Lamenting a Loss

OLYMPUS DIGITAL CAMERADavid took up this lament concerning Saul and his son Jonathan, and he ordered that the people of Judah be taught this lament of the bow (it is written in the Book of Jashar):   “A gazelle lies slain on your heights, Israel. How the mighty have fallen!   “Tell it not in Gath, proclaim it not in the streets of Ashkelon, lest the daughters of the Philistines be glad, lest the daughters of the uncircumcised rejoice.   “Mountains of Gilboa, may you have neither dew nor rain, may no showers fall on your terraced fields.  For there the shield of the mighty was despised, the shield of Saul—no longer rubbed with oil.   “From the blood of the slain, from the flesh of the mighty, the bow of Jonathan did not turn back, the sword of Saul did not return unsatisfied.   Saul and Jonathan— in life they were loved and admired, and in death they were not parted. They were swifter than eagles, they were stronger than lions.   “Daughters of Israel, weep for Saul, who clothed you in scarlet and finery, who adorned your garments with ornaments of gold.   “How the mighty have fallen in battle! Jonathan lies slain on your heights.   I grieve for you, Jonathan my brother; you were very dear to me. Your love for me was wonderful, more wonderful than that of women.   “How the mighty have fallen! The weapons of war have perished! – 2 Samuel 1:17-27

This is the first passage related to water in the book of 2 Samuel.  The book begins with the end of the rule and life of Saul and his son Jonathan. David is heartbroken and he shares this lament with the people. I think it shows an amazing level of spiritual maturity for David to mourn the loss of Saul, a man who tried to kill him numerous times. Mourning for Jonathan I can understand as he was faithful to David his whole life, but Saul?  This would require a level of forgiveness that I am not sure I could muster.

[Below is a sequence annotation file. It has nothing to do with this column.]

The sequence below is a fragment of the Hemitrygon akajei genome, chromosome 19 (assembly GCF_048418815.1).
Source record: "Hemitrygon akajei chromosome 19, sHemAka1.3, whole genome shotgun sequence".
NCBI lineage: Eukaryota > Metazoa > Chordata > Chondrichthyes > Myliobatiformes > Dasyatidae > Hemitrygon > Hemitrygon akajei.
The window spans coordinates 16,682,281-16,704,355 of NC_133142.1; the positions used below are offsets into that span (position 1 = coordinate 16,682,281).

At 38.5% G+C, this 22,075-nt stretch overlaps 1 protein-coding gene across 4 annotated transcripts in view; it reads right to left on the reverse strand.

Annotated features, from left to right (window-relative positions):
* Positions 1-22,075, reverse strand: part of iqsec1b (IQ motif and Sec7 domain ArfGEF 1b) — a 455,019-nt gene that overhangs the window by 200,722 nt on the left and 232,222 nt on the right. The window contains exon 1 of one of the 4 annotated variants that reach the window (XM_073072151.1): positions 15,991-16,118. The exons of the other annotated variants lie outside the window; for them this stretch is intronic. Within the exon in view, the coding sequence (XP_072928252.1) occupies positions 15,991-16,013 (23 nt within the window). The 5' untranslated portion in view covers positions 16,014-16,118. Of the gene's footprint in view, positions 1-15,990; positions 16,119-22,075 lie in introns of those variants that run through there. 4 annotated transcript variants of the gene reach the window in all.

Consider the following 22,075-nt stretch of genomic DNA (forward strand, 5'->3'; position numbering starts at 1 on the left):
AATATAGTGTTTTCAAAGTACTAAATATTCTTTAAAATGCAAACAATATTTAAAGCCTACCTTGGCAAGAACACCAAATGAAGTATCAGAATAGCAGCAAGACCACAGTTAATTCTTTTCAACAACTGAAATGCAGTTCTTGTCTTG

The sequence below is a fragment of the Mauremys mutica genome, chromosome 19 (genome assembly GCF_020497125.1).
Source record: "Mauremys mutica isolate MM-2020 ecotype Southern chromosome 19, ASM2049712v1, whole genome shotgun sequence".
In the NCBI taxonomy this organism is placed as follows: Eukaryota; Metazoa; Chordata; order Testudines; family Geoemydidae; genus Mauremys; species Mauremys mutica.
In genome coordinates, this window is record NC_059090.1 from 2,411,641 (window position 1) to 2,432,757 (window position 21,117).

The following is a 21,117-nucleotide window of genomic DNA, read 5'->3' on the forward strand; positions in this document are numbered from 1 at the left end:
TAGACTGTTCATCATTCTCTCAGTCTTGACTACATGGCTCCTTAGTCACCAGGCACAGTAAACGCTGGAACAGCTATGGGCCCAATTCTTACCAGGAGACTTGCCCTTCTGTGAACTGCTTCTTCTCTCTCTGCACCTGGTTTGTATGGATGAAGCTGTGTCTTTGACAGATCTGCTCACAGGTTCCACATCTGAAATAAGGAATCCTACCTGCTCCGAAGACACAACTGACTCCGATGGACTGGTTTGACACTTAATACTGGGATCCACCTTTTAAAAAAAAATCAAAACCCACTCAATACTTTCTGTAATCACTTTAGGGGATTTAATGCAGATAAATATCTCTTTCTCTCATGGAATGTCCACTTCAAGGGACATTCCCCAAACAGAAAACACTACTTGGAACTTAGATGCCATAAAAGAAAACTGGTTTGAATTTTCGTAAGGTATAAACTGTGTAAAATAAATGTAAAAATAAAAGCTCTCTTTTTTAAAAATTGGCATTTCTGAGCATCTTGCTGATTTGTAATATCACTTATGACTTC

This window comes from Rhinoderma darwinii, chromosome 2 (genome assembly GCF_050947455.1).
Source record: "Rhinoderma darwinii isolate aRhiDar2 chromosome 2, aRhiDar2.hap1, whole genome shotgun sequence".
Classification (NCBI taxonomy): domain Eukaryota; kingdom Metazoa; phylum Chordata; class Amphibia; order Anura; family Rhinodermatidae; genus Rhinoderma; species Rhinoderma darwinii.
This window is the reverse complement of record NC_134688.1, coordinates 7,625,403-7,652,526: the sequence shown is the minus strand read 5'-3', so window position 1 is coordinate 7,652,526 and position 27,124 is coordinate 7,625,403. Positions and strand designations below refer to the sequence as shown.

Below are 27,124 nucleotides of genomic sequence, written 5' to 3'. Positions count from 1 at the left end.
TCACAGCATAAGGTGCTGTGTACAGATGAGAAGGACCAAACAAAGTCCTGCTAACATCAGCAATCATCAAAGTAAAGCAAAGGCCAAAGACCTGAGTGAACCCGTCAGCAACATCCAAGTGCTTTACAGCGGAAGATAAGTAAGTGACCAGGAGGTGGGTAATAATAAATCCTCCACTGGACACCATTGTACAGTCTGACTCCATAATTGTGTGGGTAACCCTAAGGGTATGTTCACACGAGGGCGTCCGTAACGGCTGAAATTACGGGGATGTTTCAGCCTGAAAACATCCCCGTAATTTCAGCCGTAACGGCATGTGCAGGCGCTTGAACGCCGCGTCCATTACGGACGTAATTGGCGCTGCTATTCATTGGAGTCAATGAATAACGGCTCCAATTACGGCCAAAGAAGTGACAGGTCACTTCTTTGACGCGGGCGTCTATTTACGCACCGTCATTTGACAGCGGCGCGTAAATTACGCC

Laments are not something we really do in our current culture. At least it is not something I have much experience with. It sounds something like a eulogy that is given at a person’s funeral, except this is a corporate lament for the loss of a leader. I think this sort of thing was more common when monarchies were around. Perhaps it is an important part of the succession process from one ruler to the next.

I have been reflecting on this passage for most of the day and David’s seemingly superhuman level of forgiveness for Saul.  I have come to the conclusion that David was unwilling to usurp God’s authority, even when Saul in essence abdicated his crown through his own actions.  It would have been so easy for David to seek retribution and revenge for how hard Saul made his life, but he didn’t.  David trusted God’s plan for his life and the Israelites.

The water imagery here is interesting. The mountains of Gilboa is where the Amalekites killed Saul and Jonathan. It is the place where men slayed God’s anointed. David’s lament recounts that the mountains of Gilboa will get no rain or dew. They are to be cut off from God and his spirit.  He will not provide for those people in that place because they have cut themselves off from God through their actions.

God gives us the freedom to cut ourselves off from God…to be free of God if we choose. When we disconnect ourselves from the spring we wither and we do not produce fruit.  That is the fate of the people of Gilboa, and the fate of those that choose to cut themselves off from God.  If we find ourselves failing to produce fruit perhaps it is because we have cut ourselves off from God.

Prayer: God help us to remain connected to You and to trust your plan for our lives.

This entry was posted in 2 Samuel, Faith, Following God, Forgiveness, Trusting God and tagged , , , , , , . Bookmark the permalink.

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